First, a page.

Wednesday, July 03, 2013

Your test suite is trying to tell you something

A few weeks ago I started wondering about 'the test that occasionally and randomly breaks' in a large test suite at my job. The test, called 'overloaded origin', tests a situation where a web server becomes overwhelmed with requests and a proxy server (the code being tested) has to handle the situation gracefully.

The test works by having a dummy web server that could randomly decide to (a) return a normal web page for a request (b) read the HTTP headers and then do nothing for 30 seconds and (c) read the HTTP headers, wait 30 seconds and then send a valid response. The proxy server is hit by 5,000 clients simultaneously requesting the same URL.

And sometimes, every now and again, this test failed.

And like many engineers I'd ignored it for a long time. But it kept worrying me because it must have meant something: computers are deterministic, after all. I was spurred to action by a colleague suggesting that the test be disabled because it was 'flaky'.

It took me two days of continuous work to find out what was wrong and it explained other occasional problems that had been seen with the code. And it made the test suite 100% stable on all platforms. That 'randomly failing test' was really 'a genuine bug in the code'.

But getting to that point was tricky because this was a system level test with clients, servers and the proxy and a memcached server in the middle. It turned out that the memcached server was the problem. In the end, I had to implement my own memcached server (a simple one) so that I had complete control over the environment. In doing so, I discovered the root cause of the problem.

The program has a timeout used to stop it waiting for memcached if it doesn't respond quickly (within 100s of ms).  Here are the lines of code that handle the memcached timeout (this is from inside the proxy server being tested).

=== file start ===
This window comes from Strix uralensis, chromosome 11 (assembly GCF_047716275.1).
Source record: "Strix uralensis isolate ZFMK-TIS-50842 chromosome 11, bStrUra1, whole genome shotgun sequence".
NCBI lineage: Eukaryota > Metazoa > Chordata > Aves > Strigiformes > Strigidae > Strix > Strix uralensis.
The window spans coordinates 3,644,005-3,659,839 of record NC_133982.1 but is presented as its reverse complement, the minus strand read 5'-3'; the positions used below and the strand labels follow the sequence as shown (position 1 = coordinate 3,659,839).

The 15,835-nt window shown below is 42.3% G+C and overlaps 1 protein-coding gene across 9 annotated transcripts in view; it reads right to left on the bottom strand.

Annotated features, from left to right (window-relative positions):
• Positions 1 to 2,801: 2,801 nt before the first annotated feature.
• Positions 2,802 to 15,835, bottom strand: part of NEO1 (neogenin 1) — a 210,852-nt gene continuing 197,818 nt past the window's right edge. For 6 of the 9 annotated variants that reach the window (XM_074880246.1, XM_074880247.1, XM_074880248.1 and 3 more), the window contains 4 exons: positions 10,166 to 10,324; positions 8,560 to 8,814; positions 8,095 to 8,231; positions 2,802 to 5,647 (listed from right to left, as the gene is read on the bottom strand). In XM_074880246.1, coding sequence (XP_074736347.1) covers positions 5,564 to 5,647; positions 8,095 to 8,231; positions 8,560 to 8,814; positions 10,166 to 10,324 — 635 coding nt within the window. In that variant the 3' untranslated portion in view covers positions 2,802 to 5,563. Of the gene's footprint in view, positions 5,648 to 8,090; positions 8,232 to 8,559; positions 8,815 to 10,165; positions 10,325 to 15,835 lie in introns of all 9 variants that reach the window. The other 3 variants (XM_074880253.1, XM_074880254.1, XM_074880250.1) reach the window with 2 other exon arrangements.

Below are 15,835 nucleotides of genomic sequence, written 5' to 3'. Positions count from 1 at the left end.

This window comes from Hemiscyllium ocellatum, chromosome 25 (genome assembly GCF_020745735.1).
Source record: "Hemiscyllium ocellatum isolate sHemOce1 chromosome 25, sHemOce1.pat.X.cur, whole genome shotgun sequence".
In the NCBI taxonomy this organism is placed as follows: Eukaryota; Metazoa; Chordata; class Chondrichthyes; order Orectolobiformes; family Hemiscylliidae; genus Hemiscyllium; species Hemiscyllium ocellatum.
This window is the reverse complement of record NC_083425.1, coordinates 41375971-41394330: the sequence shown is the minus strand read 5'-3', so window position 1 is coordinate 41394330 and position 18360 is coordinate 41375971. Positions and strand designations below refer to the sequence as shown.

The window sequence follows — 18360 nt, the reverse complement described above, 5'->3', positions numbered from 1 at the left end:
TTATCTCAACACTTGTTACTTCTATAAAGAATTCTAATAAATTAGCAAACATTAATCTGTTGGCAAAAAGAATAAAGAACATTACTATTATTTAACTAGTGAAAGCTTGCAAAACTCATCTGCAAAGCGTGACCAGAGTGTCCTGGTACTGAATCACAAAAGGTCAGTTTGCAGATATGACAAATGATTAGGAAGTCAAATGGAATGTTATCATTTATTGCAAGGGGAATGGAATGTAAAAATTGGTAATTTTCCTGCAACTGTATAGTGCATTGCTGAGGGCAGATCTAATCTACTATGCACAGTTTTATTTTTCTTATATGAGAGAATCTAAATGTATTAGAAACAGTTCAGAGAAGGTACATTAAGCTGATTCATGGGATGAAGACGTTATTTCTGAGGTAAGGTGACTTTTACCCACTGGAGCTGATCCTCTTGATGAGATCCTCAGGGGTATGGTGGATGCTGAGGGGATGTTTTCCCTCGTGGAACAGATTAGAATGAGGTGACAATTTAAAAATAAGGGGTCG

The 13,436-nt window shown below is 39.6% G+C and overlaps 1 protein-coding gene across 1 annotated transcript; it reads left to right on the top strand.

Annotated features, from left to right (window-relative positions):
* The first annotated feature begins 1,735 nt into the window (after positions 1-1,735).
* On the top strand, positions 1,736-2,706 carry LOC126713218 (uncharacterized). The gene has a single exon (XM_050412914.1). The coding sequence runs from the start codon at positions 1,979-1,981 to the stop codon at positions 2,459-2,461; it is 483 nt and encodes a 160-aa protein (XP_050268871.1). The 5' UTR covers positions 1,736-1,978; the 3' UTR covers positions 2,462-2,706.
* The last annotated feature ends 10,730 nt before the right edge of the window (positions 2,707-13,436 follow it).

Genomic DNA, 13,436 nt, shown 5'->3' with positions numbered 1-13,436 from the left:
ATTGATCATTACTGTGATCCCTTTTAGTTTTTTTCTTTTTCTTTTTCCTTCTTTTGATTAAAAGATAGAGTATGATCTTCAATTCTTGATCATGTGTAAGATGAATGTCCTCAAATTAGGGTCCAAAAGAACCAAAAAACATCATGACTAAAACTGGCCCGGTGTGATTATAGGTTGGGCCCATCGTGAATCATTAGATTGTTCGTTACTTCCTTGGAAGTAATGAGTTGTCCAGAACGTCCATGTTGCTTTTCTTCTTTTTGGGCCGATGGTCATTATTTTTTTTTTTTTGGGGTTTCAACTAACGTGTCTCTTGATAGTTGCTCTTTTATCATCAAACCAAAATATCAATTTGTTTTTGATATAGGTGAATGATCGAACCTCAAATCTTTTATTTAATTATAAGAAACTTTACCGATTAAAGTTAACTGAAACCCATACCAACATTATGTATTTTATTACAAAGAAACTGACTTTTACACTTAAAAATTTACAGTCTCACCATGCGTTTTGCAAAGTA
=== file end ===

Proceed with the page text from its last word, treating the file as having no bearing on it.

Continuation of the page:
var Timeout time.Duration
Timeout = time.Duration(conf("timeout", 100)) * time.Millisecond

cache := memcache.New(Servers...)
cache.Timeout = Timeout * time.Millisecond
The first two lines read the timeout value from a configuration file (with a default of 100) and convert that to a time.Duration in ms. The following lines (later in the code) use that value to set the timeout on the memcached connection


There's another * time.Millisecond there. So, 100ms, for example, would become something much larger. To find out what you just need to know what a time.Duration is: it's a value representing a number of nanoseconds. 

So, the initial value of Timeout is 100,000,000ns (since 1ms is 1,000,000ns). Then when the second multiply happens Timeout becomes 100,000,000,000,000ns which is close to 28 hours.

The test would fail because occasionally the connection to memcached would fail resulting in the timeout starting. Instead of gracefully failing at 100ms the program was prepared to wait 28 hours.

And examination of the source code control log showed that this bug had always been there, right from time those lines of code were written.

By me.


Thorsten Claus said...

great debugging, and thanks for sharing... since I ran into similar problems once, I use an "_" or likewise for variables, regardless of some code comments in classes or includes stating that "all time in ms" or "all currency in cents" -- too often do I start reusing code and simply forgot these statements.

It would be interesting to find some sort of assertions to catch any "time > 1h" etc.

Thorsten Claus said...
This comment has been removed by the author.
Thorsten Claus said...

ups, that should've been "_ < unit >", such as "_ms"

Franklin Chen said...

Ha, these non-deterministic problems are the worst! Coincidentally, I just dealt with one also involving timeouts recently.

ingulf said...

Non-deterministic problems are indeed a pain. I wrote a bayesian version of git bisect ( with the idea of finding them in an automated way. Wouldn't have found this one though, as it was there from the beginning.

Tim said...

Great post! Yes in my experience I find that people are all too willing to blame the test for being flaky when in actual fact it is really the system that is flaky.

Ralph Corderoy said...

Did you grep out other multiplications by Duration constants to see if the mistake is repeated elsewhere?